The current study included a total of 1290 fetuses in the analysis. Results of univariable analysis were shown in Table 3. Statistically significant differences were found in birth weight < 2500 g and < 1500 g, LGA, NICU admission and NRDS between women who gain weight under, within and above recommended GWG (all P-value < 0.05).
Results of general estimated equations reported no significant associations between inadequate weight gain and adverse outcomes in our study after adjusting for maternal age, maternal BMI classification, chorionicity and gestational age at delivery. Nevertheless, excessive weight gain increased the risk of LGA (adjusted OR: 2.48; 95% CI: 1.17–5.22) and also decreased the risks of birth weight < 2500 g (adjusted OR: 0.53; 95% CI: 0.39–0.72) and < 1500 g (adjusted OR: 0.23; 95% CI: 0.07–0.76). (Fig. 2).
This study sought to evaluate the associations between gestational weight gain and perinatal outcomes among Chinese twin gestations, according to 2009 IOM guidelines. We found that, on one hand, weight gain below the IOM guidelines was associated with significant increases in spontaneous preterm birth < 37 and < 35 weeks as well as anemia; on the other hand, weight gain above the guidelines was associated with higher rates of gestational hypertensive disorder, pre-eclampsia and fetal macrosomia and lower rates of birth weight < 2500 g and < 1500 g.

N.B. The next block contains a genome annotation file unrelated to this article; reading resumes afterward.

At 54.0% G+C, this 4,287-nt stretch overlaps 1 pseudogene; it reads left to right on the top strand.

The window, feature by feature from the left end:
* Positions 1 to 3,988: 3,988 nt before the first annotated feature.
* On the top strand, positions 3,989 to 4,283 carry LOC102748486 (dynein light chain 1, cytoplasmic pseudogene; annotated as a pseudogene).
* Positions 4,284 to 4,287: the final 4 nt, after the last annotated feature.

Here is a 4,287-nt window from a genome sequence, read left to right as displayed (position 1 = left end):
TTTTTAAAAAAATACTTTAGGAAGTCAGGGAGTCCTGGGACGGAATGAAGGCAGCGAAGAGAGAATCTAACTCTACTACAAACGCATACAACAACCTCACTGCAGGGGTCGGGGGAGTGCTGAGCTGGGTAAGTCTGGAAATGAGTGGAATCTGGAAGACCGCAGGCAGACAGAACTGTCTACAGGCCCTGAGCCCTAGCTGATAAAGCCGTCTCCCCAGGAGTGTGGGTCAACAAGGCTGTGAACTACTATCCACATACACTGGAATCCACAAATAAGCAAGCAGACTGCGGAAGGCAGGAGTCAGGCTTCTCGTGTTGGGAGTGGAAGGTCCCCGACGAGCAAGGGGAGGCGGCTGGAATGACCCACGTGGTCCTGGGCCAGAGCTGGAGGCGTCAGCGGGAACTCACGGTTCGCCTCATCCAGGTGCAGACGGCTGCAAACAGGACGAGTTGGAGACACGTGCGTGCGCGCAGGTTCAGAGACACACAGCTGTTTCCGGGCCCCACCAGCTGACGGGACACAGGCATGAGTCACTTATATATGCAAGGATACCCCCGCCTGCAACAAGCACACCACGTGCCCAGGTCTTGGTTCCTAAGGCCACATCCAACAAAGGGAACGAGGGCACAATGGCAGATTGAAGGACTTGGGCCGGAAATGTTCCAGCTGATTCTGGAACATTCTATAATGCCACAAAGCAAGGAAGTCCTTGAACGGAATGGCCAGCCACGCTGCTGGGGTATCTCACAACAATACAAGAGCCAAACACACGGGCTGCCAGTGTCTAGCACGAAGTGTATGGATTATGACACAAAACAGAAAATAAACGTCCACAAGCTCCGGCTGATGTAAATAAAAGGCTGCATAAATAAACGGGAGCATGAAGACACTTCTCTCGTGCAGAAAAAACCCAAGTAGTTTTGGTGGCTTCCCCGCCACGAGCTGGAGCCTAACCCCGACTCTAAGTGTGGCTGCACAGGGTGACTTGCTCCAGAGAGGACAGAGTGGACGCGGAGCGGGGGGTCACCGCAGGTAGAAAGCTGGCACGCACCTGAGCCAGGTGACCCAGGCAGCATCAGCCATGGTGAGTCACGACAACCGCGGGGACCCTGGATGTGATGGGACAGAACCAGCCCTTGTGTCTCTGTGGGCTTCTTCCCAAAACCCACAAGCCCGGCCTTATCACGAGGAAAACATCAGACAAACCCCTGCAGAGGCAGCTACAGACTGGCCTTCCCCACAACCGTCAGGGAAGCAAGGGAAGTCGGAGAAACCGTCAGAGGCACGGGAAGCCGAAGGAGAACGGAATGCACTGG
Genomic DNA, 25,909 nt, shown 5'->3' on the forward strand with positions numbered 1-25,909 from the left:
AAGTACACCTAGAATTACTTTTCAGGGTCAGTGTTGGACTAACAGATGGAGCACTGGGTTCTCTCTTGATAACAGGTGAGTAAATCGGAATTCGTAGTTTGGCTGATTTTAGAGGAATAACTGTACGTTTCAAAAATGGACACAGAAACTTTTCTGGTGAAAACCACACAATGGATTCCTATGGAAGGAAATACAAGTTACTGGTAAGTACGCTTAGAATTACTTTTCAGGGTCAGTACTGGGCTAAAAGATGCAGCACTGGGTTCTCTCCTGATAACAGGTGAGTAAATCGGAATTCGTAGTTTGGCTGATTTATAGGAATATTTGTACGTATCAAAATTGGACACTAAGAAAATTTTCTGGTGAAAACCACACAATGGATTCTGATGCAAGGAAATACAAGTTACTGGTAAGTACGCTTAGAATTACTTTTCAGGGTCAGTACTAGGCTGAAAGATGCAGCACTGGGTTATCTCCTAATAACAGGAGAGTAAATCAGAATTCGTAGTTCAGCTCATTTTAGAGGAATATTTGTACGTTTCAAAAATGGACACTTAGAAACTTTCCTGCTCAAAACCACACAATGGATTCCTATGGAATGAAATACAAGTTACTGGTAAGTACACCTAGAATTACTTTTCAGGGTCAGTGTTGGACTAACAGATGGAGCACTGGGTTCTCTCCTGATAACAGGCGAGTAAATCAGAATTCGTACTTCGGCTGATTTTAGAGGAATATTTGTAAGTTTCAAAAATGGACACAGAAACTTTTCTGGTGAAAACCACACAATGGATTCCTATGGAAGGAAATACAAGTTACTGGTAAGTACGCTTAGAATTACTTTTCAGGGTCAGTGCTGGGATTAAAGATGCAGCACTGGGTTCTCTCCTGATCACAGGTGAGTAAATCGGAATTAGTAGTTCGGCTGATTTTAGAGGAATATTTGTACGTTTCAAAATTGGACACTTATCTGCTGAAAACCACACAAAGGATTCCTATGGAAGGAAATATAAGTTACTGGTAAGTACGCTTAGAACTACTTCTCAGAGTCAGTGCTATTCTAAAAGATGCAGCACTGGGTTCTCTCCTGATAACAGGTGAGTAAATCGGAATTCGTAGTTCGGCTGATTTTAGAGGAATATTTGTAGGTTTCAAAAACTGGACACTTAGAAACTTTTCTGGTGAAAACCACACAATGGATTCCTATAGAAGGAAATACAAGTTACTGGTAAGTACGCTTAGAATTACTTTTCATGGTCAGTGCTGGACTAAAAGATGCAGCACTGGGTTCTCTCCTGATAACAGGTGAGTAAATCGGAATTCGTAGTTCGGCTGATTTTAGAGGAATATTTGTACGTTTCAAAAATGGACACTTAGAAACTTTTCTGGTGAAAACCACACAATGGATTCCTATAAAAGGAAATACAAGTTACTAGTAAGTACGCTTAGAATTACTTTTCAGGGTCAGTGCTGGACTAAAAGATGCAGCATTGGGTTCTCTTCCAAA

Preterm birth, the primary outcomes in the current study, predominates in adverse outcomes among twin pregnancies. Identifying indicators of PTB would be beneficial for optimization of neonatal outcomes. We found none of the association between maternal weight gain and PTB < 37, < 35 or < 32 weeks. The increased risks of spontaneous PTB < 37 and < 35 weeks, nevertheless, were found among women with weight gain below the recommended level, compared to those with weight gain within the recommended range. These results were similar with the previous findings of González-Quintero et al. They reported women with twin gestations who had weight gain at or above guidelines, could had a significantly lower rate of spontaneous preterm birth than those who had weight gain below the guidelines . Rather than combining women with weight gain at or above the guidelines as a reference, we did only use normal weight gain as the reference, compared to previous studies [21, 22]. Thus, our results may provide more detailed information on the association between maternal weight gain and spontaneous preterm birth. Algeri et al.  reported that excessive GWG is associated with higher risk of spontaneous preterm delivery < 37 weeks as well. This finding is less valid due to the limited number of women with inadequate weight gain. The mechanism how maternal weight gain influence the spontaneous preterm birth is uncertain. Similar incidence of PPROM was observed between three GWG categories in our results, which was supported by a former study . In addition, an increased risk of gestational anemia was observed among women with inadequate weight gain. Recently Pécheux et al.  speculated that strengthening uterine contractions may occur by a surge of stress hormones, induced by placenta dysfunction in the anemia status. Based on our results, we stressed the necessity of sufficient weight gain among women with twin gestations.